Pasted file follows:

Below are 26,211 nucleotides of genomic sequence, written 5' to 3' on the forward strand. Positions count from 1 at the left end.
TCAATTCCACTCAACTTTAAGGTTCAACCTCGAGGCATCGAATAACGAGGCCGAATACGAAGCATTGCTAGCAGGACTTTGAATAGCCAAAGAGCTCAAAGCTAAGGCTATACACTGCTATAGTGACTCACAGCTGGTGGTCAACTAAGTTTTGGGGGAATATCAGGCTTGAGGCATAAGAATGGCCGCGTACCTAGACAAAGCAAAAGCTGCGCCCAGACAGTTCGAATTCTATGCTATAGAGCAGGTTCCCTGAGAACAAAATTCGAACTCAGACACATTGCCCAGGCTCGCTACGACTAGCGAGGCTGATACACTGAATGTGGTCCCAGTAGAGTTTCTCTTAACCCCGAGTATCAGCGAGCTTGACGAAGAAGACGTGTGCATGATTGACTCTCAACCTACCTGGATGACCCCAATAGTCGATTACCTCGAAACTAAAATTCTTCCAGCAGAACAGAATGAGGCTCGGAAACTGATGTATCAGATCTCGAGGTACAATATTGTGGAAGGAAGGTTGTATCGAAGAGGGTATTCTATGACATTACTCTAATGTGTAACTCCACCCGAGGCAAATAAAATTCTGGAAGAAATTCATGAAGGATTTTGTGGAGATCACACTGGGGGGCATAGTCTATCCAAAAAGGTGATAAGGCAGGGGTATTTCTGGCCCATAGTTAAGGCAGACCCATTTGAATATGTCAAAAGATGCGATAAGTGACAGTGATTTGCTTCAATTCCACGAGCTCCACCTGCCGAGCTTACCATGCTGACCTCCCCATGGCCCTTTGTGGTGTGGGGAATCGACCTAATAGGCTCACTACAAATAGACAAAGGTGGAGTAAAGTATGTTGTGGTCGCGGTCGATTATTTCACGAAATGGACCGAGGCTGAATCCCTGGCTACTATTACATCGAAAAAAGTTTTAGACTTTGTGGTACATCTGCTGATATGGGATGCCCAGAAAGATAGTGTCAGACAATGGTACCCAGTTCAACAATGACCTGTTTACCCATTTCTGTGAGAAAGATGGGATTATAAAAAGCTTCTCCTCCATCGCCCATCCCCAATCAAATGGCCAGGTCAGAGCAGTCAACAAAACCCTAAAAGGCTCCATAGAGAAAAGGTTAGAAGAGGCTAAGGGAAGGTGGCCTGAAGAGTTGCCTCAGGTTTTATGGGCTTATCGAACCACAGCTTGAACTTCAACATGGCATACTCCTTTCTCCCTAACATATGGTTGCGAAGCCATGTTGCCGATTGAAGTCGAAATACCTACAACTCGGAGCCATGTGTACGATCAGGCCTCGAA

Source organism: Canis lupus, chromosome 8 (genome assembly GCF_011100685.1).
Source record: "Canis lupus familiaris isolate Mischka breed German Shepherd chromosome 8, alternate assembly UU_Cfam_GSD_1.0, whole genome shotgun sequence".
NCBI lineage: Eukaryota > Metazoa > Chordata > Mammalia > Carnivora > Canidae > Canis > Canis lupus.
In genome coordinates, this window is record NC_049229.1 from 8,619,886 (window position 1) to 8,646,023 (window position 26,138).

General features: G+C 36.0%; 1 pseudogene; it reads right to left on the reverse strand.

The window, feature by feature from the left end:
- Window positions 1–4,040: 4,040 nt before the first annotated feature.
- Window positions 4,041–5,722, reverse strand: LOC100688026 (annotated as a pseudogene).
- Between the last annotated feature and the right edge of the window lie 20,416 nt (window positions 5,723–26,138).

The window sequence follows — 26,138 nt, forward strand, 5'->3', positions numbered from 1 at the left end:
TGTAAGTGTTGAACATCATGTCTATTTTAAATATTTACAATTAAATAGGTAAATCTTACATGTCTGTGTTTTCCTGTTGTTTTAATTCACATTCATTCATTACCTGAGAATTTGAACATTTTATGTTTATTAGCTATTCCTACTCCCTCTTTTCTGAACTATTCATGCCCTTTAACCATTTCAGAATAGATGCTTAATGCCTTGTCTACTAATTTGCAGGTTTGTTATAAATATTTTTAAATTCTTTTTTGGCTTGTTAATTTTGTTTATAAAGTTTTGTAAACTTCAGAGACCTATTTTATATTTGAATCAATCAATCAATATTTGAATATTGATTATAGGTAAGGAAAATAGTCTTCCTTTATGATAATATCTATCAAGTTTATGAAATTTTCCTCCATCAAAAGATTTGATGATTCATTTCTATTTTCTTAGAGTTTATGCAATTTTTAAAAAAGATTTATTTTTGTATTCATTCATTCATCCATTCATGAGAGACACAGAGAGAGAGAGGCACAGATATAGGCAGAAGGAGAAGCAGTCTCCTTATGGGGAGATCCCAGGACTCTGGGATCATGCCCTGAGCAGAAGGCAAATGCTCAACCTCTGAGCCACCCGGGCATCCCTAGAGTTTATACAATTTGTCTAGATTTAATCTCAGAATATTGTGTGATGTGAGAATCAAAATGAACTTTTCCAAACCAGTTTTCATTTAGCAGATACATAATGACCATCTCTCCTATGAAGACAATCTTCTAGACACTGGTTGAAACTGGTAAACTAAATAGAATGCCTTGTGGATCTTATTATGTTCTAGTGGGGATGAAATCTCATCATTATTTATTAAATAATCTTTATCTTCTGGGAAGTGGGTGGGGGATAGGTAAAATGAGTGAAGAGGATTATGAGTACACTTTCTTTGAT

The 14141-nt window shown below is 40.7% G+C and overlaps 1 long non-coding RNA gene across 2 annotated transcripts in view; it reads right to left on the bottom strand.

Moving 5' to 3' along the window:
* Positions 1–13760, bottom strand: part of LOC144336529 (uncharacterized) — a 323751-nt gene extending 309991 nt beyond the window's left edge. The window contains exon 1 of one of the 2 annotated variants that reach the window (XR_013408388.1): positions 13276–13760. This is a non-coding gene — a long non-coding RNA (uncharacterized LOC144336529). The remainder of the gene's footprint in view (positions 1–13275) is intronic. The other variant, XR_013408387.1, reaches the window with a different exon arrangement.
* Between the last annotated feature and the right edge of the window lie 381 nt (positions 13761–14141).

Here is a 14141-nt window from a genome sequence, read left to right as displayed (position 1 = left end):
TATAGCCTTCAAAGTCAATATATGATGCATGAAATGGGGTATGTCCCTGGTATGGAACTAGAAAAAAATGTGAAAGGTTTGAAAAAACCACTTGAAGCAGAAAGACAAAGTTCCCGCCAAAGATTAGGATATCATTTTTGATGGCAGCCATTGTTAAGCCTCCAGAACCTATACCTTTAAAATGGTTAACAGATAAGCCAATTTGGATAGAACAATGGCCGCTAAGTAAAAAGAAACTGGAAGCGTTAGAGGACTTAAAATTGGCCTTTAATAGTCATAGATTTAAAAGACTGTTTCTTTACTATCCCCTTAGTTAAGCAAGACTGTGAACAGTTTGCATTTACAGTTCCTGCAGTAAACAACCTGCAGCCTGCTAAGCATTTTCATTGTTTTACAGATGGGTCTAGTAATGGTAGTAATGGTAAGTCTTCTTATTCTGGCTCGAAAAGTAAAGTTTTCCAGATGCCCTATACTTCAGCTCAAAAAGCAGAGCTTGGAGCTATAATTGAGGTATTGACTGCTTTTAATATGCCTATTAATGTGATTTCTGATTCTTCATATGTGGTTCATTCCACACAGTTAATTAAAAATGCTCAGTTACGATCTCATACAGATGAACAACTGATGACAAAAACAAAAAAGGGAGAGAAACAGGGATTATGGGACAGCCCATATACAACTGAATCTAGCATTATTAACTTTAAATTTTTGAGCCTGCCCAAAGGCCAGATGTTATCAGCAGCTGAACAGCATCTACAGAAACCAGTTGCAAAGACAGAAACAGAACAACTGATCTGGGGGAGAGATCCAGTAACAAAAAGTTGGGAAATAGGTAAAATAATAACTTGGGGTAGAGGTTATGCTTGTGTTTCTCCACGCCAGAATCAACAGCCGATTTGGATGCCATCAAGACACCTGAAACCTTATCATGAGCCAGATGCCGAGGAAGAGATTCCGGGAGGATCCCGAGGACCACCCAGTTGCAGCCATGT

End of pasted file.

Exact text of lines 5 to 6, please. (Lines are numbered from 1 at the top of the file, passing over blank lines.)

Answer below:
NCBI lineage: Eukaryota > Metazoa > Chordata > Mammalia > Carnivora > Canidae > Canis > Canis lupus.
In genome coordinates, this window is record NC_049229.1 from 8,619,886 (window position 1) to 8,646,023 (window position 26,138).